This article first appeared in Digital Edge, The Edge Malaysia Weekly on May 24, 2021 - May 30, 2021
In an effort to build up Malaysia’s digital workforce, Microsoft and the Social and Economic Research Initiative (SERI) have formed a MyDIGITAL Alliance Leadership Council as part of the “Bersama Malaysia” initiative.
“As Malaysia accelerates its pace of digitalisation, there is a need for us to continually skill, reskill and upskill our local workforce. This is why, as part of the MyDIGITAL Alliance, we are working with SERI to identify transformative policies for education and skilling as core priorities to accelerate the development of Malaysia’s globally competitive digital workforce,” says K Raman, managing director of Microsoft Malaysia.
According to SERI CEO Dr Helmy Haja Mydin, the findings from the inaugural meeting are being compiled into a policy paper, which will be presented to the government. SERI is a think tank focused on reducing inequality intersecting technology and society within Malaysia.
“While the government plays a key role by shaping the vision and facilitating innovation, private sector, public sector, civil society, academia and the rakyat, young and old, must all come together to achieve the goals set out in the MyDIGITAL Blueprint,” says Helmy.
SERI is calling for ideas, opinions and recommendations from the public via email at [email protected], under the email subject title “MyDigital Alliance (Education and Employability)”.
New research conducted by Microsoft suggests that most workers in Malaysia want flexible working arrangements to continue post-pandemic, even as they crave more in-person time with their peers and teammates. Therefore, local business leaders should resist the urge to view current hybrid work arrangements as “business as usual”, and instead, rethink long-held assumptions about what work arrangements will look like in the future.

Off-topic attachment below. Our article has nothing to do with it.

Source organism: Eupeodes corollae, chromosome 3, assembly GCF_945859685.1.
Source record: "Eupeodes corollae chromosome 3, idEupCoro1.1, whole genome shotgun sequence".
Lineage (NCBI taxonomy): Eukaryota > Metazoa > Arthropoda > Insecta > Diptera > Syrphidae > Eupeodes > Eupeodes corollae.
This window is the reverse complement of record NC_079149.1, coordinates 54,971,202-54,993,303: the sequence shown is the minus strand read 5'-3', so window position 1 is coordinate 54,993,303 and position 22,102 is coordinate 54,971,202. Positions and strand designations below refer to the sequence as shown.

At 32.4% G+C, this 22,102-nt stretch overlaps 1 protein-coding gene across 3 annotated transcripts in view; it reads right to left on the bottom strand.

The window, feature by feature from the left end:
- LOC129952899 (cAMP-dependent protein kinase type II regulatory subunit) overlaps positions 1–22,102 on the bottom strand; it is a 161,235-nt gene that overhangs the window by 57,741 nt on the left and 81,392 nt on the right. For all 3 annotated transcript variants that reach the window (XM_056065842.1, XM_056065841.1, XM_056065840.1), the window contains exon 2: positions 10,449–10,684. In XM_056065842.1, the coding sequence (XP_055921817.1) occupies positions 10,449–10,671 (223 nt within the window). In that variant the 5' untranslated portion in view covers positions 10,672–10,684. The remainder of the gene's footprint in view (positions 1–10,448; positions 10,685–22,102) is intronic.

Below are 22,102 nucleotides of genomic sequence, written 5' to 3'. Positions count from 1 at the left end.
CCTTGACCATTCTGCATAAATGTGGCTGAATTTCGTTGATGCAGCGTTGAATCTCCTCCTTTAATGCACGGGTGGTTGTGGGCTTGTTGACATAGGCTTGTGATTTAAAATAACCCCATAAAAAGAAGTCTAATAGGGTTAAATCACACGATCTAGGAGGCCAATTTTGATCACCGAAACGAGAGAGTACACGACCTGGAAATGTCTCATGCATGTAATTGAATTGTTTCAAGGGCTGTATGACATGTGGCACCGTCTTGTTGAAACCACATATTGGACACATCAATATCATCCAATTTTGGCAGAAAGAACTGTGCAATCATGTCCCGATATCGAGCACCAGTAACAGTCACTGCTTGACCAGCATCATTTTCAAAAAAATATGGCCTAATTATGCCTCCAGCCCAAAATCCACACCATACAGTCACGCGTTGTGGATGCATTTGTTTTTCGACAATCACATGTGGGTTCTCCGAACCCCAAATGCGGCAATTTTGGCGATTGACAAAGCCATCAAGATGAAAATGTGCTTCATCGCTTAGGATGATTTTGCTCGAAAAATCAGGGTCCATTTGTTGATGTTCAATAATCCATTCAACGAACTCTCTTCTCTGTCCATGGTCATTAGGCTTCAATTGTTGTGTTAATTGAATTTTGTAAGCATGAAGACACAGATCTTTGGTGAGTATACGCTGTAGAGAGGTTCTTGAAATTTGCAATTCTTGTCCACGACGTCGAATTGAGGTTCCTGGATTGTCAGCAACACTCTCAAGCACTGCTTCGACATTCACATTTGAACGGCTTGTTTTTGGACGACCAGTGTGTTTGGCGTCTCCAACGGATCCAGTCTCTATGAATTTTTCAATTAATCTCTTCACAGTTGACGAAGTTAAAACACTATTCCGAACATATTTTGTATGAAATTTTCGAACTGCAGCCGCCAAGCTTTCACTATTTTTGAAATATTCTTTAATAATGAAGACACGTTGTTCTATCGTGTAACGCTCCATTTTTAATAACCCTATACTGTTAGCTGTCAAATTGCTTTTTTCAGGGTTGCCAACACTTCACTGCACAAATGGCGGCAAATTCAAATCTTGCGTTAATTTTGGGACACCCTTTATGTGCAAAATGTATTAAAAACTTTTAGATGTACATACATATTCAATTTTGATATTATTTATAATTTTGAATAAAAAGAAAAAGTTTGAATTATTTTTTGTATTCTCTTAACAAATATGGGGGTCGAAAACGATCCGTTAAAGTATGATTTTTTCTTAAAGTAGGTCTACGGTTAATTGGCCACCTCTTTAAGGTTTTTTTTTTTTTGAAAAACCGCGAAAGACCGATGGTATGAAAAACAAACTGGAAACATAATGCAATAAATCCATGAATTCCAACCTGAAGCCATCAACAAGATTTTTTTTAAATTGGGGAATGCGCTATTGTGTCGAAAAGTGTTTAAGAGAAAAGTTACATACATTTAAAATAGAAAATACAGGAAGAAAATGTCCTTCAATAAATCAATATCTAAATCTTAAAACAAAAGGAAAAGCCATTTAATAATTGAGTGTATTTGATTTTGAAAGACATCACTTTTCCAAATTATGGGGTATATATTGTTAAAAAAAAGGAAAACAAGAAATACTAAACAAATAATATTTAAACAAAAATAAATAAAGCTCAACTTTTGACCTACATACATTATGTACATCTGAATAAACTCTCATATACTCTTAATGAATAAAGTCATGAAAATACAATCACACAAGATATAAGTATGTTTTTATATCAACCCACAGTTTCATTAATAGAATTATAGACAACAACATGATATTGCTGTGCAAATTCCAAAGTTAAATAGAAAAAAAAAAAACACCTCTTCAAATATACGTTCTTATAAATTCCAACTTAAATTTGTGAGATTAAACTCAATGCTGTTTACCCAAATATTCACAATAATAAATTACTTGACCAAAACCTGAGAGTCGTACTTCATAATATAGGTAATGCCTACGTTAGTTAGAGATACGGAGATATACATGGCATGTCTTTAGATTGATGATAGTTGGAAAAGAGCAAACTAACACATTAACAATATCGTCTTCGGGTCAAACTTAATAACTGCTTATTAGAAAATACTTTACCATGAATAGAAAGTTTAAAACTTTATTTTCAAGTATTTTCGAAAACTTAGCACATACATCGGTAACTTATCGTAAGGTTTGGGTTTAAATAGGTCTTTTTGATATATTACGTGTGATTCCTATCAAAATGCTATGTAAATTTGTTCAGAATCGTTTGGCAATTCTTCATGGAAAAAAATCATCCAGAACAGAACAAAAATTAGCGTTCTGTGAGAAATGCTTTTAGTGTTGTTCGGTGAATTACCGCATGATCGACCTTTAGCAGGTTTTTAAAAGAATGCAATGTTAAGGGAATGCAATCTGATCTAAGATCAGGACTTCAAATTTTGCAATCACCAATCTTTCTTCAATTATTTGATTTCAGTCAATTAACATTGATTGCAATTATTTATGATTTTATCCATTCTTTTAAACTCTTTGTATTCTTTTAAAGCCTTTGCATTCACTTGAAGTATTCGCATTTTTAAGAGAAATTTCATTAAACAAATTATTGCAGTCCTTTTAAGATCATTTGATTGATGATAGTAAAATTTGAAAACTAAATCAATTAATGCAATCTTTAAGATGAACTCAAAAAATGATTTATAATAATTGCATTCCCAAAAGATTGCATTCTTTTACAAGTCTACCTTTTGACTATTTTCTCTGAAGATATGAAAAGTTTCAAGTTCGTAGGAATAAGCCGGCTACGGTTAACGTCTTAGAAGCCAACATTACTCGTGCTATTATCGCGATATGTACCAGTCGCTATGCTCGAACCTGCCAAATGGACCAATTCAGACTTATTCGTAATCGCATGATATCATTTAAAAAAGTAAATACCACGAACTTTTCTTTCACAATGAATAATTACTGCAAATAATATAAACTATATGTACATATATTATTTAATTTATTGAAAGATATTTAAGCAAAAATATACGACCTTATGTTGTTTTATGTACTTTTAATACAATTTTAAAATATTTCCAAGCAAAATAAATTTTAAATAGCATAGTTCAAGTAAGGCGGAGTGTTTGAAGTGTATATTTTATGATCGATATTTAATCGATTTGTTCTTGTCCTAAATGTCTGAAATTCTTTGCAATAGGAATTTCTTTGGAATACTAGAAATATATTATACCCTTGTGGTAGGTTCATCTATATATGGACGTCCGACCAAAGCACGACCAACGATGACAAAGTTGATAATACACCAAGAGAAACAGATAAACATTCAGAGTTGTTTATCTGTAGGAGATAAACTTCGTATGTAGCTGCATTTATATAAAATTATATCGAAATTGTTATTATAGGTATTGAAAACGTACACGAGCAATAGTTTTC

In Microsoft’s report titled “The Next Great Disruption Is Hybrid Work — Are We Ready?”, it called on business leaders to take note of some of the subtler ways in which the hybrid work movement might affect them and their businesses.
While the report found that business leaders on the whole fared much better during the pandemic than subordinates without decision-making power, it also noted how the emergence of hybrid work arrangements means employees will no longer have to leave their desks to expand their careers. This is particularly true of the local Gen Z employees who were surveyed, 57% of whom said they were likely to consider leaving their employers this year.
Grab is committed to its mission to empower the domestic economy through its #TechUntukSemua programme. The tech company presented the programme to the National Employment Council recently to address the underemployment issue in Malaysia.
The programme has three key thrusts. First, it wants to enable persons with disabilities to find ways to earn alternative or additional income. Second, Grab hopes to simplify regulatory requirements for flexible earning opportunities. By doing this, it hopes to create 35,000 income opportunities by year-end.
Third, the company aims to empower traditional businesses to participate in the digital economy. Grab has pledged to continue to invest in creating awareness and visibility for local entrepreneurs, including those who run mom-and-pop stores, wet market traders and food court hawkers, by giving them tools to thrive in the digital economy.
Indonesian tech powerhouses Gojek and Tokopedia announced their merger recently, with the new entity to be referred to as the GoTo Group. The combined group is valued at roughly US$18 billion (RM74.26 billion).
Gojek’s co-CEO Andre Soelistyo will lead the new entity as group CEO, while Tokopedia’s Patrick Cao will serve as group president. William Tanuwijaya will continue in his present position as CEO of Tokopedia.
The deal comes after Gojek spent time exploring a merger with its Southeast Asian rival Grab.
Soelistyo hailed the move, calling it “the next phase of growth for Gojek, Tokopedia, and GoTo Financial”.
“Gojek drivers will deliver even more Tokopedia packages, merchant partners of all sizes will benefit from strengthened business solutions and we will use our combined scale to increase financial inclusion in an emerging region with untapped growth potential,” he added.